We live in a society where we’re led to believe that at 18 years old we need to choose our career path. Although in our 20s we now know that this isn’t necessarily true, this theme of our choices being definitive seems to carry on with us through different transitions. I don’t know about you, but to me this seems like a lot of pressure. How am I supposed to know what I want to do for the next 40 years of my life RIGHT NOW? None of us are psychic. We don’t know what the future has in store for us.Career Confusion - A Daynna Life

Quarter Life Crisis Confessions

As I grow closer to being a quarter of a century in age, I notice more and more people talking about the “quarter life crisis”. I’m not completely sure whether this is a new phenomenon made up by our generation or if I just never noticed it because I didn’t know many people who were around 25. Either way, this term hits home for me at this time in my life. The past year has brought with it numerous ups and downs. It has been challenging, to say the least. Because this seems to be a popular topic amongst us 20 somethings, I thought it would be a fun idea to start a new series on my blog! So welcome to the first post of my new series, Quarter Life Crisis Confessions. Todays topic: Career Confusion.

Where it All Began…

From many of my earliest memories, I’ve always had a passion for music. My first extra-curricular activity that I ever took seriously was dance, which led to further exploration of the arts through singing, piano, and acting. When enough of my relatives told me that I would “never make it as a dance teacher”, I moved my prospects and aspirations to singing. I grew up taking voice lessons, competing in music festivals, singing in choirs and bands, and to put it lightly, thinking I was pretty hot stuff in the singing world. That was in my tiny hometown.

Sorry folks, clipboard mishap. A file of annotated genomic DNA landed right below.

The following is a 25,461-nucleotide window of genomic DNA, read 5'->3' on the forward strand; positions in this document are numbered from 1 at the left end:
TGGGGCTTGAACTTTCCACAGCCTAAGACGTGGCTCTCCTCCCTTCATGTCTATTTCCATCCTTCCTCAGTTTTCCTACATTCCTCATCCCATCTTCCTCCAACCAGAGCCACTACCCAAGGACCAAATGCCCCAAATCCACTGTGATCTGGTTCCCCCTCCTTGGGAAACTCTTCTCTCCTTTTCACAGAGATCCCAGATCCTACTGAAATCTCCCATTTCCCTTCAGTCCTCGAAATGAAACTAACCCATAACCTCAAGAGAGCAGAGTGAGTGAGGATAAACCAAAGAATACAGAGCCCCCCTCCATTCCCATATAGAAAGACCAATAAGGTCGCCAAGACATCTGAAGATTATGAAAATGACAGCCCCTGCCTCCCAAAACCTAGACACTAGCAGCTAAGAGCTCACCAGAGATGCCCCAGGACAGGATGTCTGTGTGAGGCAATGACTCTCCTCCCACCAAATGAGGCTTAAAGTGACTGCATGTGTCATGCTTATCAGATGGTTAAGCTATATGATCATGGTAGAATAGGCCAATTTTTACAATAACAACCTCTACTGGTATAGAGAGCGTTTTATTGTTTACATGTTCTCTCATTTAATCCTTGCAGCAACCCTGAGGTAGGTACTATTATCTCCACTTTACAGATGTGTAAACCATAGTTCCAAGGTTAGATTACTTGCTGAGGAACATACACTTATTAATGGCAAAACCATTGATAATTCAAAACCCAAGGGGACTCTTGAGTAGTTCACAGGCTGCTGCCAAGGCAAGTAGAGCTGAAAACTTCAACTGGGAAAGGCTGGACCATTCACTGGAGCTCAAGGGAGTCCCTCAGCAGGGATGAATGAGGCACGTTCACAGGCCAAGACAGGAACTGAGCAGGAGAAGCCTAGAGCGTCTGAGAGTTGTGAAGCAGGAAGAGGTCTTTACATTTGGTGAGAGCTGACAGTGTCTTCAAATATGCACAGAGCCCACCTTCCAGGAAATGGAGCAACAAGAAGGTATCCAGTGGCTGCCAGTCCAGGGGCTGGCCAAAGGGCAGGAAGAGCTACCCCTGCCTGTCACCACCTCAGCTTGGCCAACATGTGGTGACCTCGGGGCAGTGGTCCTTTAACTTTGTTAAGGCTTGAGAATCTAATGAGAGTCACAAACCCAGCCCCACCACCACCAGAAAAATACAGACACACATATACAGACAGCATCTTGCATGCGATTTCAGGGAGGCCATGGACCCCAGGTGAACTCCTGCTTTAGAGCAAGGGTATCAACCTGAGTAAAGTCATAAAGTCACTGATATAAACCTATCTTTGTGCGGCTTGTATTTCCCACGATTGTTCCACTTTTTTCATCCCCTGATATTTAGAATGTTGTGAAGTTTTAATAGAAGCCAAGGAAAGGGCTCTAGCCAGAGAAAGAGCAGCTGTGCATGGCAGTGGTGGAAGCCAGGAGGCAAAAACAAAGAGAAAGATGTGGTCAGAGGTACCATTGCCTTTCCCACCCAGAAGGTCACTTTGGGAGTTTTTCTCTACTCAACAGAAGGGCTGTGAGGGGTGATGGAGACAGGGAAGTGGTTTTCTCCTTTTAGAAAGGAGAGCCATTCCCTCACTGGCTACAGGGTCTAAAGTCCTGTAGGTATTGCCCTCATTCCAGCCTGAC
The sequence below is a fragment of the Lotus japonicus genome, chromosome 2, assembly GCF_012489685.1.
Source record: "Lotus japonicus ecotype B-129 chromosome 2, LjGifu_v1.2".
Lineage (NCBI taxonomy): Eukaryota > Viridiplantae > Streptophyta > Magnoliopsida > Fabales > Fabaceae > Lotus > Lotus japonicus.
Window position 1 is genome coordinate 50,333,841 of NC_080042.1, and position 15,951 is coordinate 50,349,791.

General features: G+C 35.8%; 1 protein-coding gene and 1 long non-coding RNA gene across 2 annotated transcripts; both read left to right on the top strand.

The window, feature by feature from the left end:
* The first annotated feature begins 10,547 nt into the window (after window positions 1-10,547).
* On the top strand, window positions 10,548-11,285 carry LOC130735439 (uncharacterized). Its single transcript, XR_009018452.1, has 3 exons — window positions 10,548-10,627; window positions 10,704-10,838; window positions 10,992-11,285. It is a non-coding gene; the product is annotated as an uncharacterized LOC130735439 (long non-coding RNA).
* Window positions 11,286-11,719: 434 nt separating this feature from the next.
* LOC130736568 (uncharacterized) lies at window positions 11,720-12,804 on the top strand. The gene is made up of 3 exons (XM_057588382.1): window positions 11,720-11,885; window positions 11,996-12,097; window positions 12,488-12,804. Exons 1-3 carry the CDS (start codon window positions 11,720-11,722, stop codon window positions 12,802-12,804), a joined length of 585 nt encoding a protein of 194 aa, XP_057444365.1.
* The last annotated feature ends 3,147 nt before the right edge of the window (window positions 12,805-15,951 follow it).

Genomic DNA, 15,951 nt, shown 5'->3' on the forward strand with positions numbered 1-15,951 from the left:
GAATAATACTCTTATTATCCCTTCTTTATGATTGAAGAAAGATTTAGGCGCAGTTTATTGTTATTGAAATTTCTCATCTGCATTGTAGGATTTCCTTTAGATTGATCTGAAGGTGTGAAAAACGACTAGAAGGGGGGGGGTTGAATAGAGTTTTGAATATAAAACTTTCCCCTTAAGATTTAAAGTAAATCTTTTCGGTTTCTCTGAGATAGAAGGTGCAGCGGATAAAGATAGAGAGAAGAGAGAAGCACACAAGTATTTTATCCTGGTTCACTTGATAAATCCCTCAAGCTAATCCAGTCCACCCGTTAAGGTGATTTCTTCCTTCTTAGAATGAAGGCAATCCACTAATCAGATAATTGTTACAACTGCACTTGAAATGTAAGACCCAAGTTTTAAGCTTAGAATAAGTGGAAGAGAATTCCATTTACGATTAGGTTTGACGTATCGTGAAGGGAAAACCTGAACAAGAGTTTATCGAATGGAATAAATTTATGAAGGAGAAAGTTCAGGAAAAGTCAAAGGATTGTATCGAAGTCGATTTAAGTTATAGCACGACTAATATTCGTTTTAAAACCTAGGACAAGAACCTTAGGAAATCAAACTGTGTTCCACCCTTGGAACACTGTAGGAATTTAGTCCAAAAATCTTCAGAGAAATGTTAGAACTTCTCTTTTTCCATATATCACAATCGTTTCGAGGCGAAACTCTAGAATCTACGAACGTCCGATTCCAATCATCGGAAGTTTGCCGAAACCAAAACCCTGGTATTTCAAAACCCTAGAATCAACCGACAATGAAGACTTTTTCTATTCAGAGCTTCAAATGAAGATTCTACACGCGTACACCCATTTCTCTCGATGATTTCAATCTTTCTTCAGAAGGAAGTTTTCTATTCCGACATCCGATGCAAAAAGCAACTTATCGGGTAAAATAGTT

As I Got Older

I was in for a major reality check when I got to university. Quickly, I realized that I wasn’t the all time best singer in the world and that there was plenty of talent surrounding me. I felt intimidated and confused. I wasn’t really sure where I stood anymore, and my confidence took a bit of a dip. Those first two years were hard. Aside from singing, I had discovered a growing interest in the area of psychology. I was (and still am) fascinated by how the brain works and why human beings do/say the things that they do. While touring different university campuses, I stumbled across a program called music therapy, and that was my mind set. I would combine these two passions to create the ultimate career for myself! Seems perfect, right?

In third year, we were streamlined by our major (whether that be performance, therapy, education, etc.). I was beyond excited to finally begin music therapy, although by this point my main interest leaned more towards the therapy than the music. The program gave me the opportunity to gain practical skills through community placements while still attending lectures and workshops. I absolutely loved my program. I loved music therapy. And then I graduated…

Post-Grad Life

In order to become certified as a music therapist, one must complete a 1000-hour supervised music therapy internship under the specific regulations that the Canadian Association of Music Therapists has put into place. I was thrilled to be moving to the east coast to pursue this internship and eventually become certified. When I moved out there, I fell in love with the internship itself. My supervisor and the team I was working with were so far beyond anything I could have ever imagined. I was working with a great variety of client populations. But I became homesick quite quickly. I missed my family, my friends, and especially my boyfriend. Although everyone was supportive of me, I needed to come home.

Where I Am Now…

For the past few months, I have been working at another internship site closer to home to complete my internship hours. There are many benefits to this internship. I am being compensated for my time and the location is ideal. That being said, this internship has been a long road of bumps. I no longer feel a passion for music therapy. I’m so close to being finished these hours, but there are so many variables in the way of me actually completing the internship. Feeling as though I’m being backed against a wall, I know that this is no longer what I want. I also know that having an accreditation behind my name is of benefit, but for all of the struggle that this internship has and is causing me, is it even worth it?